Sunday, 29 March 2015

motivation and intention for meditation and mindfulness

Last week in Sangha the facilitator asked us to consider our motivation and intention for meditating and practising mindfulness. At the time I was a bit nonplussed. I have been meditating for so long I couldn't now imagine not doing it, so it took a little while to think back to when I first learned to meditate. At the time it was probably for selfish reasons such as being calmer and more peaceful. But as I thought about it more over the next few days I realised now my motivation is about helping people, especially those who are new to meditation, through the MBSR courses I teach.
Now I recognise meditation as a wakefulness that is an antidote to the way we tend to sleepwalk through life, unaware and therefore often uncaring. Meditation for me is about recognising our innate oneness and it is not about what we do but how we be.
Throughout my meditating life people have spoken about the effects of meditation going out into the universe and going to where it is needed most. This always sounded very mysterious and vague to me, as there is no proof. In a world that requires evidence there is no noticeable difference whether I meditate or not, but in a world of trust and intuition, which is often felt in a way that is not easily expressed, it does matter. Even if you consider it from the scientific viewpoint of mirror neurons, if I am peaceful this emanates out and can make others feel more peaceful too. To me this felt sense of trust and intuition is coming out of the head and operating on a heart level, something I am appreciating more and more as a vital way of being. In an age of science and the need for proof we can forget to trust our instincts and what we 'know' from a heartfelt point of view.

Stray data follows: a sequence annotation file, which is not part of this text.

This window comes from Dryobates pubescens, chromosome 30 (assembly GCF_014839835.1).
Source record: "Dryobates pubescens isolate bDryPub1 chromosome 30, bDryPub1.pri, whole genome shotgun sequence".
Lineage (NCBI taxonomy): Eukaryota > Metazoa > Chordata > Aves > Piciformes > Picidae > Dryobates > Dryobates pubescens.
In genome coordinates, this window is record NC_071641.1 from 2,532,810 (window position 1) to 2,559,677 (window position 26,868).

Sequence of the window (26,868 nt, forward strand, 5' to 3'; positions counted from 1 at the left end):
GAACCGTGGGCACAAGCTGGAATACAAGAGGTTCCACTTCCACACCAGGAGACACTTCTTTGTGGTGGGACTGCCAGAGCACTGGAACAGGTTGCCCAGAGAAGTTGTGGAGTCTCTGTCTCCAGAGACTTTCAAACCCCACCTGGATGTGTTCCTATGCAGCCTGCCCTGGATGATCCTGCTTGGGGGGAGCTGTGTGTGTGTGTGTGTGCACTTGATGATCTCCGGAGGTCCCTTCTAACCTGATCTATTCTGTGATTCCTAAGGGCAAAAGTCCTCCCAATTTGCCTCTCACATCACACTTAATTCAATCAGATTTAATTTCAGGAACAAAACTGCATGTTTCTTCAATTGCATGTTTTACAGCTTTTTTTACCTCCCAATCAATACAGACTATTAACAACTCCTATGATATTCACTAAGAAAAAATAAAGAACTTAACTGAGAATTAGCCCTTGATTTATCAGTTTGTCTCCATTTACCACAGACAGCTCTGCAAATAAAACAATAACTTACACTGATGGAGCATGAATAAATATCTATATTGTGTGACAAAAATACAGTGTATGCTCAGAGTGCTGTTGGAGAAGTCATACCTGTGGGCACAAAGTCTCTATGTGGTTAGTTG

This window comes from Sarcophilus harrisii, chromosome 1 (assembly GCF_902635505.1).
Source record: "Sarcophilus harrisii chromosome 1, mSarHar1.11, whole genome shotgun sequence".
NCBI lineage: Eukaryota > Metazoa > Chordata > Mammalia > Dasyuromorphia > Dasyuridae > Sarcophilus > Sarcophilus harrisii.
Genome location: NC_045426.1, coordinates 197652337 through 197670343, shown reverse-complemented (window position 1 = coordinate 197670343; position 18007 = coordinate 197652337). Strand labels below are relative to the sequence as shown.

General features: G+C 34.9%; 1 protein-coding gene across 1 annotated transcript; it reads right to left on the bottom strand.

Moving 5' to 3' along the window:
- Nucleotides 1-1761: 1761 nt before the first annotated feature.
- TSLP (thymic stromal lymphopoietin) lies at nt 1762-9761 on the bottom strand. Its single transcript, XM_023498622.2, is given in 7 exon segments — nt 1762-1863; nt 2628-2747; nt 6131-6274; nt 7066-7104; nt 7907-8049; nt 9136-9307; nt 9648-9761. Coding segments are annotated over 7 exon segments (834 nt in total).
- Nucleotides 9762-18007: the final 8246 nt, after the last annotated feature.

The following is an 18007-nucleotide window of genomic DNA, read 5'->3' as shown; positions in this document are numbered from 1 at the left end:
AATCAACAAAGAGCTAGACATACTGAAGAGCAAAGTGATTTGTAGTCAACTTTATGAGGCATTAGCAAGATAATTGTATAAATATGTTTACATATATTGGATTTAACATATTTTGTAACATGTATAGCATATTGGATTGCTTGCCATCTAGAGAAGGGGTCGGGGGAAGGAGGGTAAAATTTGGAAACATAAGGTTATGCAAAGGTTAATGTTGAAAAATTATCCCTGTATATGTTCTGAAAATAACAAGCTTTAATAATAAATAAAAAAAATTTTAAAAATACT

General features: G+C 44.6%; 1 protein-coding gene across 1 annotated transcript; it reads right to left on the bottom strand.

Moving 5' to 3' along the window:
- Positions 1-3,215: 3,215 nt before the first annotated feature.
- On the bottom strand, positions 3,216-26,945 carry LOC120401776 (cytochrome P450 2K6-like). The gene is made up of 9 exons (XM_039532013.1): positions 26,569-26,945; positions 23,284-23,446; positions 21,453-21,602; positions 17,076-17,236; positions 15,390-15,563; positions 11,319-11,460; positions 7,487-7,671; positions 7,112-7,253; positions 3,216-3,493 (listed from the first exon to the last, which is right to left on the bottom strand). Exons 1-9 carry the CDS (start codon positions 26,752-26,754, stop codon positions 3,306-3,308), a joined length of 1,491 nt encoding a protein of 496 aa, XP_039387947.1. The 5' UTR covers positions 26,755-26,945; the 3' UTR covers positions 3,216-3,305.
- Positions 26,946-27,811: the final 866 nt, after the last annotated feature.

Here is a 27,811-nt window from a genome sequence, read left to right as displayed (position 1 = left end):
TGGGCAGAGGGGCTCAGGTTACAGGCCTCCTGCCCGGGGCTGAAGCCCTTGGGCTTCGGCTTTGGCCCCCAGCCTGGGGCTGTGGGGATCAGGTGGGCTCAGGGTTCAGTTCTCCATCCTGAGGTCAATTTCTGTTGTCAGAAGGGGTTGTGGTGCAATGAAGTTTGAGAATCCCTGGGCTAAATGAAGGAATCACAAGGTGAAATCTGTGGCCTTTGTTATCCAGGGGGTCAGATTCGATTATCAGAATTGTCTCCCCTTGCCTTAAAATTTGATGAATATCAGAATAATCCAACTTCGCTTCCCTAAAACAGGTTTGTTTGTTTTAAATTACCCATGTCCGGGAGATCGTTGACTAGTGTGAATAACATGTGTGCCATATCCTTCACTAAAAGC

Indeed, I am not looking for or needing proof that 'my' meditation benefits others because this is the wrong way round of looking at things, looking from the point of view of the individual that ignores our innate oneness. If we consider things from an interbeing perspective meditation is happening all the time and one may choose to join in or not. It is not something 'I' can do, indeed, it is only by letting go of 'I' that meditation happens at all. If we continually focus on an individual meditating we miss the real picture and get lost in concerns of being comfortable or being in pain, restricted by time and forget the timeless quality meditation has. If we continually focus on an individual meditating we bring along a whole host of unnecessary ideas that can become barriers, such as striving and judgement. We speak of a 'good' meditation if we feel relaxed and at ease at the end, or a 'bad' meditation if it seemed we could not still the ever-present thoughts. This is all looking at meditation the wrong way round; meditation is, there is no good or bad about it.

Meditation has been called the real undoing and it is about giving ourselves permission to let go of the small in order to dance and bathe in the ultimate reality. It is what Marianne Williamson described as 'our deepest fear' -
our deepest fear is not that we are inadequate,
our deepest fear is that we are powerful beyond measure ...
we are all meant to shine as children do,
we are born to manifest the glory of love* that is within us ...
and as we let our own light shine
we unconsciously give other people permission to do the same.
(* she uses the term God, but I think love is more universal).

This is what happens in meditation in my experience, that by practising deep looking and being peace we can also allow others to do the same. We are spreading seeds of peace when we meditate, without minding where they will fall; that is not our concern. We can be like the sun, shining on all without judgement or preference.
By practising meditation we can demonstrate it is possible to be peaceful, to be steady and unmoved like the strong trunk of a tree, instead of being tossed around like the branches, at the mercy of every whim and thought that crosses our mind. Being peace doesn't mean we are unmoved by what we meet in life but that we have a more stable foundation from which to meet and cope with our experiences.

In the end it comes down to, how can we not meditate? This is the most accessible way of being in touch with ultimate reality and from that perspective helping others, not by what we do but by how we be. And I thought I didn't have much to say about motivation and intention!

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